IDS Bone and Cartilage Newsletter – April 2009

Welcome to the March issue of the IDS Bone and Cartilage Research Newsletter. Our aim is to provide you monthly updates on the latest findings in Bone and Cartilage research and welcome your feedback and input for future issues. We hope you find these of interest and please feel free to distribute a copy to your colleagues and fellow researchers.

Tibolone: uncoupling of bone and cartilage effects?

Osteoarthritis (OA) is the most common joint disease and a major cause of disability in people over 50 years of age. One hallmark of the disease is progressive degeneration of articular cartilage, generation of osteophytes and subsequent joint space narrowing. In clinical settings a number of studies have provided evidence for the coupling between bone and cartilage degradation. A selective estrogen-receptor modulator (SERM) was shown to protect against both bone and cartilage degradation (1). In another study cartilage degradation was found to be significantly lower in women using hormone replacement therapy (HRT) compared to controls (2, 1) and the cartilage degradation was significantly higher in postmenopausal women when compared to an age-matched group of pre-menopausal women (2).

In a recent study Karsdal et al (3) investigated whether Tibolone, a synthetic steroid with estrogenic, androgenic, and progestogenic properties, would have similar dual actions on both bone and cartilage turnover, as reported previously with SERMS and HRT.

Ninety-one healthy postmenopausal women aged 52-75 yrs entered a 2-yr double blind, randomized, placecbo controlled study of treatment with either 1.25 mg/day (n=36), or 2.5 mg/day tibolone (n=35), or placebo (n=20) as previously described (4). Second void morning urine samples were collected at baseline, and at 3, 6, 12, and 24 months. Urine CrossLaps® (CTX-I) ** and Urine CartiLaps® ELISA (CTX-II) was investigated as markers of bone resorption and cartilage degradation, respectively (both IDS Ltd).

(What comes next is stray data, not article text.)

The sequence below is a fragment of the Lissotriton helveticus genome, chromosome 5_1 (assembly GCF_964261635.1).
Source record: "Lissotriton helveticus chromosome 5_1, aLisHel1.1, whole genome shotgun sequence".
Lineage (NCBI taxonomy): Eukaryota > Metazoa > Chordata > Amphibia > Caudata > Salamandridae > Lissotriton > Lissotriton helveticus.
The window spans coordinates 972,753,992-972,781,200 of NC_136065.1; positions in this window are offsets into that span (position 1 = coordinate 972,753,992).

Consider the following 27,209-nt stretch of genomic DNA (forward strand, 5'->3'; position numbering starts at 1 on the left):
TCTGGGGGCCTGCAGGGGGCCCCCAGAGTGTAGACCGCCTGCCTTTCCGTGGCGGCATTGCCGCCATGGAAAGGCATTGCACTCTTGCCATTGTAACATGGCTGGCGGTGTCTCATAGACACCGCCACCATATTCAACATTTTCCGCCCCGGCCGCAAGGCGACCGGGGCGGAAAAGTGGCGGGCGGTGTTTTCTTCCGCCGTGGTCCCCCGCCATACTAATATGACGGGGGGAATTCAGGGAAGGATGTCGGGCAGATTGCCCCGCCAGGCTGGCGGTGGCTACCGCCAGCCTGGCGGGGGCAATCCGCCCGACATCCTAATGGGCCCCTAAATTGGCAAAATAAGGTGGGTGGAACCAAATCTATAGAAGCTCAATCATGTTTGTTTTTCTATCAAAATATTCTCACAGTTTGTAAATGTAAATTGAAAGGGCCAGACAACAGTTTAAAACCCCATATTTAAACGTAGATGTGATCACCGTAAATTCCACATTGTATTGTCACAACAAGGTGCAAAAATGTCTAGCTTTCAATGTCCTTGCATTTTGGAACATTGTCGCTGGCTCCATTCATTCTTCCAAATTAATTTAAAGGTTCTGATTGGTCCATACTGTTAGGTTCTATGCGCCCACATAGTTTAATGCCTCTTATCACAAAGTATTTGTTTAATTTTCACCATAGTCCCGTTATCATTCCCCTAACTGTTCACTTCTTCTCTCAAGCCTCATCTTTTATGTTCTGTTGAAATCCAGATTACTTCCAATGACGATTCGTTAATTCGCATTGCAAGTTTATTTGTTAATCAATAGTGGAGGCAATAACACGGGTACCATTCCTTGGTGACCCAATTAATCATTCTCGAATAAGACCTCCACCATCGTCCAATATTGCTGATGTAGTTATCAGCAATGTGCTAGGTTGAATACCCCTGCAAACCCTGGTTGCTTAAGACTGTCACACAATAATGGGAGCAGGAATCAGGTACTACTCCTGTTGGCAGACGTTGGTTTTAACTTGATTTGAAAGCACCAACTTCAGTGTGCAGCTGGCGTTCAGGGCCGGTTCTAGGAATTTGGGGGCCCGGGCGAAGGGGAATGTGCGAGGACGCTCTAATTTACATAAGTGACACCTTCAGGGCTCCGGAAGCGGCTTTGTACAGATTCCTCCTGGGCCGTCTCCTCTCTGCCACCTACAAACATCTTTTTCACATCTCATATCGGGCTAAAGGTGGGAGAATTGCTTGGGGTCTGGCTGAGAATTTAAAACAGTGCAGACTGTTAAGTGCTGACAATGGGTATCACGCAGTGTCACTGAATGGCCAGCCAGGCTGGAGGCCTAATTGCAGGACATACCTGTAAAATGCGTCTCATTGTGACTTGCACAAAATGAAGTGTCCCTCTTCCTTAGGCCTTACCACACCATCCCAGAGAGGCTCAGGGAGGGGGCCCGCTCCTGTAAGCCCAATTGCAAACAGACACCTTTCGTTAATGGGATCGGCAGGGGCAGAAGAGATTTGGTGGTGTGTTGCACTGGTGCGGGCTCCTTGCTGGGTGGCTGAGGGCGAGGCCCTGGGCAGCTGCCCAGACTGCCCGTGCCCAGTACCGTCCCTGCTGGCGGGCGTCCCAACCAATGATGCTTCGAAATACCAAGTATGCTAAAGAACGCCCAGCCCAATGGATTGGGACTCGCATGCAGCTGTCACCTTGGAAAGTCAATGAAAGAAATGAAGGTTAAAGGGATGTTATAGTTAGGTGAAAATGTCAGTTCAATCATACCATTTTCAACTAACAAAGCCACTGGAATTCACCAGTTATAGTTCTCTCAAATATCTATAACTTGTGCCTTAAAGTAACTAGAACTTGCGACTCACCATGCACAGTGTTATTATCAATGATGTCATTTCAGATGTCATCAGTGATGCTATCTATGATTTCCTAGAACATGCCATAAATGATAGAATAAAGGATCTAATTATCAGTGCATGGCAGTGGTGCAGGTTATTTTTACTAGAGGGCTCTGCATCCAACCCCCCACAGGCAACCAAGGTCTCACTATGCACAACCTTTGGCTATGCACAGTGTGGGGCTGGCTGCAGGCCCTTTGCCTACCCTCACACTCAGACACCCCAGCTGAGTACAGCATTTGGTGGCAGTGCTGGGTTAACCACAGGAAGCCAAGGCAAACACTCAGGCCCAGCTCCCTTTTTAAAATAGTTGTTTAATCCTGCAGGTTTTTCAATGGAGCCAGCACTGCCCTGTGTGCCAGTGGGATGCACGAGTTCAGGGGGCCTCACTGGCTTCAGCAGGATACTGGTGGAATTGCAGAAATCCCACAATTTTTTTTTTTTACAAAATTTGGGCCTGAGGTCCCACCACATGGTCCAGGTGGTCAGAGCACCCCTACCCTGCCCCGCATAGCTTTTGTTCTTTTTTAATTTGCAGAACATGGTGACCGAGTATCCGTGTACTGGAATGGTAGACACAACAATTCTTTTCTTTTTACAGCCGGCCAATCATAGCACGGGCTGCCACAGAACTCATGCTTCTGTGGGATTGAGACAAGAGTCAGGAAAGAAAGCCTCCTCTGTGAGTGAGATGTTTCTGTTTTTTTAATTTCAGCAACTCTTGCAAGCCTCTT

Figure 1: Bone resorption. Urinary CTX-I
Tibolone inhibited bone resorption highly significantly with a plateau after 6 months (fig 1).

Figure 1: Bone resorption. Urinary CTX-I during 2 years of therapy in the groups receiving 2.5 mg, 1.25 mg of tibolone, or placebo. Values shown are geometric mean±1 SEM.

Tibolone did not affect cartilage degradation (fig 2). The observed effect of 2.5 mg of Tibolone was an increase of 19% [95% confidence interval -17%; +70%] in CTX-II.

Figure 2: Cartilage degradation. Urinary CTX-II during 2 years therapy in the groups receiving 2.5 mg, 1.25 mg of tibolone, or placebo. Values shown are geometric mean ±1 SEM.

Figure 2: Cartilage degradation. Urinary CTX-II
Collectively, the data suggests that bone resorption can be strongly attenuated without the secondary positive effects on cartilage degradation. These findings indicate effects on the uncoupling of the bone and cartilage from the synthetic steroid, Tibolone. These are in contrast to those observed with SERMs and HRT on both bone and cartilage degradation and may in part be described by the complicated pharmacology of Tibolone on testosterone, estrogen and progesterone receptors.

References

1. Christgau S, Tanko LB, Cloos PA, Mouritzen U, Christiansen C, Delaisse JM et al. Suppression of elevated cartilage turnover in postmenopausal women and in ovariectomized rats by estrogen and in a selective estrogen-receptor modulator (SERM). Menopause 2004, 11: 508-51
2. Mouritzen U, Christgau S, Lehmann HJ, Tanko LB, Christiansen C: Cartilage turnover assessed with a newly developed assay measuring collagen type II degradation products: influence of age, sex, menopause, hormone replacement therapy, and body mass index. Ann Rheum Dis 2003, 62: 332-336
3. Karsdal MA, Byrjalsen I, Leeming DJ, Christiansen C: Tibolone inhibits bone reosprion without secondary positive effects on cartilage degradation. BMC Musculoskelet Disord 2008, 9: 15
4. Bjarnason NH, Bjarnason K, Haarbo J, Rosenquist C, Christiansen C: Tibolone: prevention of bone loss in late postmenopausal women. J CLin Endocrinol Metab 1996, 81: 2419-2422